[Click on image for larger view.]   Figure 3. Most of the results generated by Elicit may require additional money to download or read.

Once again, I asked about finding information on employee retention, and I validated the resulting references to determine that they were real. The issue with Elicit, though, is most of the articles referenced required additional money to download or read, so keep that in mind when determining if this site will be helpful to you.
If you want to look at the relationship between what you asked for and the relevant criteria (i.e., a visual representation), check out Litmaps. It states it has millions of published scientific articles that it will review based on your prompt (and as long as you sign up for a free account).

Litmaps works best for finding articles related to another article. I provided it with the name of an article I found in a previous search, and Litmaps found that article and others related to it. The map it generated, shown below, was very interesting. In looking at the map, I agree with the positioning of results that I didn't find relevant. For example, there's an article on emotional intelligence at the bottom of the map, which is appropriate as it did not seem to be a good fit with my original prompt.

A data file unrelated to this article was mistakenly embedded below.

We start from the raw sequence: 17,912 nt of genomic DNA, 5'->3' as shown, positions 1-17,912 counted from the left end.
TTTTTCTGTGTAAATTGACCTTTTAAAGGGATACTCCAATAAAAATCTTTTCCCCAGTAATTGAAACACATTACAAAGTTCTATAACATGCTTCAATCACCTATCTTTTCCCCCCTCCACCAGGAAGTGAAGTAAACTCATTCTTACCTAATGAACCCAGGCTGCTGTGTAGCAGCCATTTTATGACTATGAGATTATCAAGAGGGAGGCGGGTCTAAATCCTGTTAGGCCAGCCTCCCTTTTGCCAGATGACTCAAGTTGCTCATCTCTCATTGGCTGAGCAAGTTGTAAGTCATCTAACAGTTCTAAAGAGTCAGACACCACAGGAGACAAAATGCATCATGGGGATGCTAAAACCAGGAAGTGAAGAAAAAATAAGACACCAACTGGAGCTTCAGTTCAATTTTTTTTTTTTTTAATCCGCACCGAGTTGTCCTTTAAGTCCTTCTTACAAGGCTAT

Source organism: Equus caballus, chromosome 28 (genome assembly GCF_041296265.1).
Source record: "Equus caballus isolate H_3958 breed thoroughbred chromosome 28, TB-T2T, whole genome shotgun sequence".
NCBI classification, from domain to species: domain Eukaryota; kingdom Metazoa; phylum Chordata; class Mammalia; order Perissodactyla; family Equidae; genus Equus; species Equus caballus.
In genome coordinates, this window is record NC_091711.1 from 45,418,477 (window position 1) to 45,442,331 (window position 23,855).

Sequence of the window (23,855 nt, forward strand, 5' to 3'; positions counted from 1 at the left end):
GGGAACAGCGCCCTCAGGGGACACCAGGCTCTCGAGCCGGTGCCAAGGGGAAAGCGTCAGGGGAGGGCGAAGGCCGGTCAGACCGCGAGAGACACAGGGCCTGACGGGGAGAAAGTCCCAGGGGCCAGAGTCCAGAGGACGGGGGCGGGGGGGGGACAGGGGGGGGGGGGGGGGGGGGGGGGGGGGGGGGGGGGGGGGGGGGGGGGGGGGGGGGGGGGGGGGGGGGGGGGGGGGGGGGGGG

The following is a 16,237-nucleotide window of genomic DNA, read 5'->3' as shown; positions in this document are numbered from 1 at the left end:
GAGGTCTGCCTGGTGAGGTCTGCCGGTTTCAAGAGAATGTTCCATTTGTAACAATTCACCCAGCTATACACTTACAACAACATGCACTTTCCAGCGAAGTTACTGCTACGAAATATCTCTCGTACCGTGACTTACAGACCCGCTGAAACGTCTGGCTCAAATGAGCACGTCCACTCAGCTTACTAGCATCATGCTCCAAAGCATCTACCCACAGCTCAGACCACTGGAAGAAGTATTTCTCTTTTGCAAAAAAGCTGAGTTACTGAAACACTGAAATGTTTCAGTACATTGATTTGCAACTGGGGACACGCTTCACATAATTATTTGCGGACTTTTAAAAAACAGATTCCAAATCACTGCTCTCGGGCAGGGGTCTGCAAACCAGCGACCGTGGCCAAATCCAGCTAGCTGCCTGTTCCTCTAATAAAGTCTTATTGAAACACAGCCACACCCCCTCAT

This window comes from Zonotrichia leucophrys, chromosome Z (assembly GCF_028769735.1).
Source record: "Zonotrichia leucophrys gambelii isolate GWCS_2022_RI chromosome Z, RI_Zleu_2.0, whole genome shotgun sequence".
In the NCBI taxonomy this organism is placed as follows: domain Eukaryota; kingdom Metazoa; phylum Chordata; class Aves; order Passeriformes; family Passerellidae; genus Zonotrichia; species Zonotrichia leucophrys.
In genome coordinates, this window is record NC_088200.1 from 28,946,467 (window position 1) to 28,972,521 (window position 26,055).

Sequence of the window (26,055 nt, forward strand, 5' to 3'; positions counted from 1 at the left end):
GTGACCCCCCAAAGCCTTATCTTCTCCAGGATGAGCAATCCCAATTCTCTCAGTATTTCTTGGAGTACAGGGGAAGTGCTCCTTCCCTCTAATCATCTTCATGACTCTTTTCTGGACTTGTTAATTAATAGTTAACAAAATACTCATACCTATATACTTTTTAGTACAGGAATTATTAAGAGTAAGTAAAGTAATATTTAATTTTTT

[Click on image for larger view.]   Figure 4. Litmaps works best for finding articles related to another article.

If you hover over a dot, Litmaps will highlight the associated article. None of the research cited was invented, and the map was a rather interesting visual addition.
Perplexity is an easy-to-use Web site that allows you to try it out without having to sign up. For each prompt, it provides you five sources with a lot of summary information, generating results based on OpenAI's GPT-4V and Anthropic's Claude 3.

In the screenshot below, you'll see the sources that it returned for my prompt about employee retention. You will notice that the sources were from popular media sites like Forbes and Harvard Business Review.

[Click on image for larger view.]   Figure 5. For each prompt, Perplexity provides you five sources with a lot of summary information.

The information was superficial and not scholarly in nature. Perhaps you get what you pay for. If you create an account, there are more options, but they don't necessarily mean more in-depth results; I don't see any references on the Perplexity site to it having a database of scholarly articles -- unlike, for instance, Elicit.

SciSpace (
SciSpace, which you can try for free, is designed to help people better understand research papers. I like how it calls summaries "TL;DRs." Given how long some of these articles are, that is very appropriate.

In addition to finding papers for you, it can also change your writing style using its "Paraphraser" option, with styles including persuasive, diplomatic and passive-aggressive (I did not realize there was a demand for passive-aggressive writing). If SciSpace's built-in styles do not fit, you can enter your own style.